52 union members is _{52 }**P _{ }**4 = (52!) / (52 – 4)! = 6, 497, 400.

The number of ways to pick the 6 winning lotto numbers from 49 is

_{49 }**P _{ 6}** = (49!) / (49 – 6)! = 10, 068, 300, 000.

This means that the chance of winning the jackpot is 1 out of 10, 068, 300, 000

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**calculator hint:** on the TI-83 series we find the *perms* and *coms* functions in the MATH menu. We enter the value for *n*, then choose MATH -- PRB -- select #2 for perms, or #3 for coms -- then enter the value for *r*. We can do it with the CATALOG menu, but it's slower.

**Definition:**

A** Combination**, denoted ** _{n }C_{ r}** or , is an arrangement of

taken from a set of

Now, we consider 1-2-3 to be the same as 3-2-1 or 2-1-3 etc. They are **all the same combination**. However they are **3 different permutations**. So obviously, there are always **fewer combinations** of ** r** objects from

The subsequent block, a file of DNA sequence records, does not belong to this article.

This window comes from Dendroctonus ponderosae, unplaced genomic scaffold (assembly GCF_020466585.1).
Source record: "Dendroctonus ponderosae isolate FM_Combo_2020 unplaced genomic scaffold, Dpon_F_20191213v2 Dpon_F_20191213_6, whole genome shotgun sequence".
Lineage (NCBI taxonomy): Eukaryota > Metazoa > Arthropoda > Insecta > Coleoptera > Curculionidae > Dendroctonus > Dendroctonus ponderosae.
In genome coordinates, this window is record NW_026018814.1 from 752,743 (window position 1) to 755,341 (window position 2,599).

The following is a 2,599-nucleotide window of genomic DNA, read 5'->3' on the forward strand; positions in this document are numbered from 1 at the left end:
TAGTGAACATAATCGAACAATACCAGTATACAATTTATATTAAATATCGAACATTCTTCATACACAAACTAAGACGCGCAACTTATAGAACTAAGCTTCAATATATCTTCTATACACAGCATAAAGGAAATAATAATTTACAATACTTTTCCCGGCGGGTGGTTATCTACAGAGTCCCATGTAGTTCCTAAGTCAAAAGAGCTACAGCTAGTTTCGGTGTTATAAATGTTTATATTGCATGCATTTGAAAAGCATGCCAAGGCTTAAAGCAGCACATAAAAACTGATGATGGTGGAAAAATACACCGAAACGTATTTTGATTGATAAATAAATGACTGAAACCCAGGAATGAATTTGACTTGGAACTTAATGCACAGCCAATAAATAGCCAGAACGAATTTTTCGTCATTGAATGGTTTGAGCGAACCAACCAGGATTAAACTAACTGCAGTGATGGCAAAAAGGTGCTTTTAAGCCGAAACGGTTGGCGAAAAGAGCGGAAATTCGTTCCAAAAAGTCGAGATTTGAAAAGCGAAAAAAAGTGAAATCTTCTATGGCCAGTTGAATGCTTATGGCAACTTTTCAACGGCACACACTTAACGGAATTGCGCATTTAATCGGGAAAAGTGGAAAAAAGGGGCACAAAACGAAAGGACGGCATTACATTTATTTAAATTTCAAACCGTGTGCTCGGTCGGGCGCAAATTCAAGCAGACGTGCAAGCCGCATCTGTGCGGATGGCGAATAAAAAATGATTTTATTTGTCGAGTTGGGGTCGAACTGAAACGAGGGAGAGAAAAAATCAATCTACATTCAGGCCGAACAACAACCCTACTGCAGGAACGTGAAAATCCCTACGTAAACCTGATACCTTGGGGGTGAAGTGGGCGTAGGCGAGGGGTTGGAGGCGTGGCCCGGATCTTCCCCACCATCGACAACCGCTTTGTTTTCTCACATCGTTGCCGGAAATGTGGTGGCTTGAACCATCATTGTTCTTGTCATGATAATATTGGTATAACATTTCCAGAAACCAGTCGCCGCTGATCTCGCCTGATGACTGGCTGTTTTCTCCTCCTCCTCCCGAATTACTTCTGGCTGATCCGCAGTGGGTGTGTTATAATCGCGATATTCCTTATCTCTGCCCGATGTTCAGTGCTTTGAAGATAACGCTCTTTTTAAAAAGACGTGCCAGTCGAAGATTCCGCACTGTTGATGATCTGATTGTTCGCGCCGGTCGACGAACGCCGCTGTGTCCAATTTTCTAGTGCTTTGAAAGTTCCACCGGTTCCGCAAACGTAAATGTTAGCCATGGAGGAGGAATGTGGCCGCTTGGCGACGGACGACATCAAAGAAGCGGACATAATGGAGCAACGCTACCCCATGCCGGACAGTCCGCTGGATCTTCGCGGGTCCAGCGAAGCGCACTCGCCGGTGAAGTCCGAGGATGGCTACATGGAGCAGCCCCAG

When we analyse the formula, we see that ** _{n }C_{ r}** is just

In the example above, there are 3! or 6 ways to arrange the numbers 1, 2, and 3. This means there are 6 **permutations** of 1-2-3 but they only count as a single combination.

So, there are 10 **combinations** of the 5 vowels taken 2 at a time. They are:

*ae ai ao au ei eo eu io iu ou*

**Note:** the values of ** _{n }C_{ r} **are referred to as

**Note:** There are as many ways to choose *r* objects from *n* objects as there are to leave ( *n – r *) objects, so we can say that ** _{n }C_{ r}** =

For example, if we choose 3 objects from 5, it's the same as leaving 2 objects unchosen. This formula helps to make calculations easier when using your head instead of your calculator. Since that happens rarely, we can just enter ** _{75 }C_{ 72}** in our calculators to get the answer. If we're calculating with our minds, we would find

**Examples:**

The number of ways to choose 3 CD's from the top 10 sellers is _{10 }**C _{ }**3 = 120.

The number of ways to choose a committee of 4 people from 60 people is _{60 }**C _{ }**4 = 487,635.

The number of ways to choose 2 math, 3 physics and 2 history teachers from 7 math, 5 physics